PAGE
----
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An interdict and illegal occupation charges have been brought against a District Six claimant who “invaded” one of the new properties being built.
Rosemary Jacobs, 41, moved in as “restitution for the destruction of the original suburb by the apartheid government”.
Jacobs, who said her grandparents were forcibly removed, and is on a list of verified beneficiaries, also wanted to “expose corruption in the process of restitution”.
Jacobs, along with Tania Kleinhans from the Institute for the Restitution of the Aborigines of SA (Irasa), says that claimants are being “ripped off” by the District Six Beneficiary Trust.
Kleinhans said beneficiaries are being asked for money they do not have to receive their properties.
Last year, the trust said 1 060 claimants had been verified and would get three-bedroom homes worth about R1 million each in the new development. Claimants would be asked to contribute between R50 000 to R225 000 towards their homes. Claimants would not be allowed to sell their homes for at least 15 years.
“I have been on the waiting list. I have moved in on my own with my children. I broke the door and moved in on Monday. The police came here several times threatening to arrest me,” Jacobs told the Cape Argus.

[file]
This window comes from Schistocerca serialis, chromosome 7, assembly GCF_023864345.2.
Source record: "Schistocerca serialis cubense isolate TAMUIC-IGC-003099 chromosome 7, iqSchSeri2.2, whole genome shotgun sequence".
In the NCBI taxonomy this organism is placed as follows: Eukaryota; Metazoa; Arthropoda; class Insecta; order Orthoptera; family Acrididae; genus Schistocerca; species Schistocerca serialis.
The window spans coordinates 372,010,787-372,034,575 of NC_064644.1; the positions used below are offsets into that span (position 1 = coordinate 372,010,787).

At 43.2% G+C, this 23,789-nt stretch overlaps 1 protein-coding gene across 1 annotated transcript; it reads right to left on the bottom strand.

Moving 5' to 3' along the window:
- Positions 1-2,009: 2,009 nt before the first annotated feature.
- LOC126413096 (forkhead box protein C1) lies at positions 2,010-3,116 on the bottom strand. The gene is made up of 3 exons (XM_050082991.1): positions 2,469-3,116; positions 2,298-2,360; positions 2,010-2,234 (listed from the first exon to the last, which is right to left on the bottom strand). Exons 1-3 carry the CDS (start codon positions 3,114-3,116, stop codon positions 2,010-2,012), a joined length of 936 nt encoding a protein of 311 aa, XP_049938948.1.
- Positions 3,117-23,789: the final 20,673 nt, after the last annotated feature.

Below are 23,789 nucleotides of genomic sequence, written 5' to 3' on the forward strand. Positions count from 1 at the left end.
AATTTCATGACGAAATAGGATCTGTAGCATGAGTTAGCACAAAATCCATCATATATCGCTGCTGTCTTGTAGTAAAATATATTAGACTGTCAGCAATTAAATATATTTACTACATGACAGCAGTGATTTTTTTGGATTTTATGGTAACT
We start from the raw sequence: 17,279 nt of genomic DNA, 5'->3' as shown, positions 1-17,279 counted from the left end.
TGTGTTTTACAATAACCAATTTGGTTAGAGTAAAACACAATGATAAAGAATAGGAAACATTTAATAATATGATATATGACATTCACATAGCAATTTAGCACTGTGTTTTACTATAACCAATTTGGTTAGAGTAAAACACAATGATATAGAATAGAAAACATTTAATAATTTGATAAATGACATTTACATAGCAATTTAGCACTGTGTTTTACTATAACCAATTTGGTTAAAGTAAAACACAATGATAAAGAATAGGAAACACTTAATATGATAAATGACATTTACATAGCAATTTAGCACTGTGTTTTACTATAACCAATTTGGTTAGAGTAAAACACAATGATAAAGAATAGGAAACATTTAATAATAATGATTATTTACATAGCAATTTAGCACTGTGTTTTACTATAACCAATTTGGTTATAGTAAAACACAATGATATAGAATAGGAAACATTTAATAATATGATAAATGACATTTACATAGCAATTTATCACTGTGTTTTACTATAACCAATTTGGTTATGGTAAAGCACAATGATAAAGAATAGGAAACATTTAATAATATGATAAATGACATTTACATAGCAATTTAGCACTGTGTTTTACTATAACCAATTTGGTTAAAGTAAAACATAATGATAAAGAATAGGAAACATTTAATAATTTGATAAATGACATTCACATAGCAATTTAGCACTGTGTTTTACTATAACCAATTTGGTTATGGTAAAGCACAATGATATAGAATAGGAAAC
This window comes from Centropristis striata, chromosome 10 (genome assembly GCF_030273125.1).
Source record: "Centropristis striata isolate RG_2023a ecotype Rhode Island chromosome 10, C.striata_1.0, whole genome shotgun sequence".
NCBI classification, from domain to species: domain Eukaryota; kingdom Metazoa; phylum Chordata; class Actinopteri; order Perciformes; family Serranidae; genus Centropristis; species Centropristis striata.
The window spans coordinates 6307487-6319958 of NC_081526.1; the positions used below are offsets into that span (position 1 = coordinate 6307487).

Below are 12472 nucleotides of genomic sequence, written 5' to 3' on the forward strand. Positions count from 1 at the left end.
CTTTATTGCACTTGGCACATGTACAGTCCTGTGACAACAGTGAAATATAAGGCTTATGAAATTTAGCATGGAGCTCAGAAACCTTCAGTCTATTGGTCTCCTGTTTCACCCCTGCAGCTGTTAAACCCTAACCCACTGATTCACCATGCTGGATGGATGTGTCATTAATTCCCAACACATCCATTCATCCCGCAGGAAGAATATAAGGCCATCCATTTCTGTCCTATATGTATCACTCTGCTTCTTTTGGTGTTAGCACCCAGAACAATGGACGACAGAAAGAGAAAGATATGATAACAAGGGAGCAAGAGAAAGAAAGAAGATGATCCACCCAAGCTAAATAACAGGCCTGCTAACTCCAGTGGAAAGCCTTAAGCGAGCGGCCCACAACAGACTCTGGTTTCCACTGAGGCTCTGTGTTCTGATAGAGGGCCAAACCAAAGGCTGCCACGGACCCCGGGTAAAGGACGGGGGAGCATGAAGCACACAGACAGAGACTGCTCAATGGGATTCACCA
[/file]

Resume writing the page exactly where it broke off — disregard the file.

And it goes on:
Gary Ludwig, a beneficiary who has paid and moved into his property, claimed he had not received legal documents showing he owns the property.
“I live here and they would not let me move in without paying. We were granted restitution and banks won’t bond the houses. Where do they expect me to find the money? There are many empty houses because people cannot afford to pay,” he said.
District Six Beneficiary Trust chief executive Nas Ally said Jacobs had jumped the queue on the waiting list.
“She should be ashamed of herself. She broke in and invaded a house that has been allocated already. She must wait in line like everyone else. She has a birthright, just like a 1 000 others. There won’t be a free for all,” he said. Ally said 17 people have moved in already.
The plans provide for a total of 5 000 houses. Surplus houses will be available to the public to rent. The money would be used to make up the rest of the finance for claimants’ homes and to sustain the development once it is completed.
The government is providing seed funding for the construction of all claimants’ homes before money gets generated from the extra property. - Cape Argus